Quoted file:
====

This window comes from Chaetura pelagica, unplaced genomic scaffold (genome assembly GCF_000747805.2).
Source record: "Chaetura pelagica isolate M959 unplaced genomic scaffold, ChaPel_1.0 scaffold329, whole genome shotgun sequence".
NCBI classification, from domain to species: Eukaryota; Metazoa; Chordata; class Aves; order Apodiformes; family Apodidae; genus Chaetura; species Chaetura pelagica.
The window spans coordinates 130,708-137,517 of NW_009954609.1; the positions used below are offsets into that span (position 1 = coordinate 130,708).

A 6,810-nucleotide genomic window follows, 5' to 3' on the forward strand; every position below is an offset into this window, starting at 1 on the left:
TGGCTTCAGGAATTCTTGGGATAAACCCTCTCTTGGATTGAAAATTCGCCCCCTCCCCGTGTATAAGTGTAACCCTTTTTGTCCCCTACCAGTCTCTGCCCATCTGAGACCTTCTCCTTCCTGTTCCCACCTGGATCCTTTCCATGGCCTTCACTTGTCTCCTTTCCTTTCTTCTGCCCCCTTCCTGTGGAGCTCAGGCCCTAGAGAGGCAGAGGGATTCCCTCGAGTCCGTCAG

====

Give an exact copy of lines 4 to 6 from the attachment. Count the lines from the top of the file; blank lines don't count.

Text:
The window spans coordinates 130,708-137,517 of NW_009954609.1; the positions used below are offsets into that span (position 1 = coordinate 130,708).

A 6,810-nucleotide genomic window follows, 5' to 3' on the forward strand; every position below is an offset into this window, starting at 1 on the left:
TGGCTTCAGGAATTCTTGGGATAAACCCTCTCTTGGATTGAAAATTCGCCCCCTCCCCGTGTATAAGTGTAACCCTTTTTGTCCCCTACCAGTCTCTGCCCATCTGAGACCTTCTCCTTCCTGTTCCCACCTGGATCCTTTCCATGGCCTTCACTTGTCTCCTTTCCTTTCTTCTGCCCCCTTCCTGTGGAGCTCAGGCCCTAGAGAGGCAGAGGGATTCCCTCGAGTCCGTCAG